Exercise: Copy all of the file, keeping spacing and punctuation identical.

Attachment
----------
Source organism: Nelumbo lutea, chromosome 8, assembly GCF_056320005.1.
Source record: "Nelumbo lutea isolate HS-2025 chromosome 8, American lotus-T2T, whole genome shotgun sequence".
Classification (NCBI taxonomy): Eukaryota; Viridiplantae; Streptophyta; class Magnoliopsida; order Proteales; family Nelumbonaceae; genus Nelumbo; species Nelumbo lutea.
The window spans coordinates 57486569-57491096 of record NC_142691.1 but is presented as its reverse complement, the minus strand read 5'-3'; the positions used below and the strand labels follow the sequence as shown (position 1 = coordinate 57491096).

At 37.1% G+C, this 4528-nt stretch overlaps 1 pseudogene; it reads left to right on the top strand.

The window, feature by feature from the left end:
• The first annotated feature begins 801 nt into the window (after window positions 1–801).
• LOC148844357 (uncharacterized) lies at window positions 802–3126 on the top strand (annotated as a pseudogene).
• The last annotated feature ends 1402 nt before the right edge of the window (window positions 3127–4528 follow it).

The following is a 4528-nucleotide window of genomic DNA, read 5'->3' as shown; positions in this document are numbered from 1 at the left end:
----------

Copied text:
Source organism: Nelumbo lutea, chromosome 8, assembly GCF_056320005.1.
Source record: "Nelumbo lutea isolate HS-2025 chromosome 8, American lotus-T2T, whole genome shotgun sequence".
Classification (NCBI taxonomy): Eukaryota; Viridiplantae; Streptophyta; class Magnoliopsida; order Proteales; family Nelumbonaceae; genus Nelumbo; species Nelumbo lutea.
The window spans coordinates 57486569-57491096 of record NC_142691.1 but is presented as its reverse complement, the minus strand read 5'-3'; the positions used below and the strand labels follow the sequence as shown (position 1 = coordinate 57491096).

At 37.1% G+C, this 4528-nt stretch overlaps 1 pseudogene; it reads left to right on the top strand.

The window, feature by feature from the left end:
• The first annotated feature begins 801 nt into the window (after window positions 1–801).
• LOC148844357 (uncharacterized) lies at window positions 802–3126 on the top strand (annotated as a pseudogene).
• The last annotated feature ends 1402 nt before the right edge of the window (window positions 3127–4528 follow it).

The following is a 4528-nucleotide window of genomic DNA, read 5'->3' as shown; positions in this document are numbered from 1 at the left end: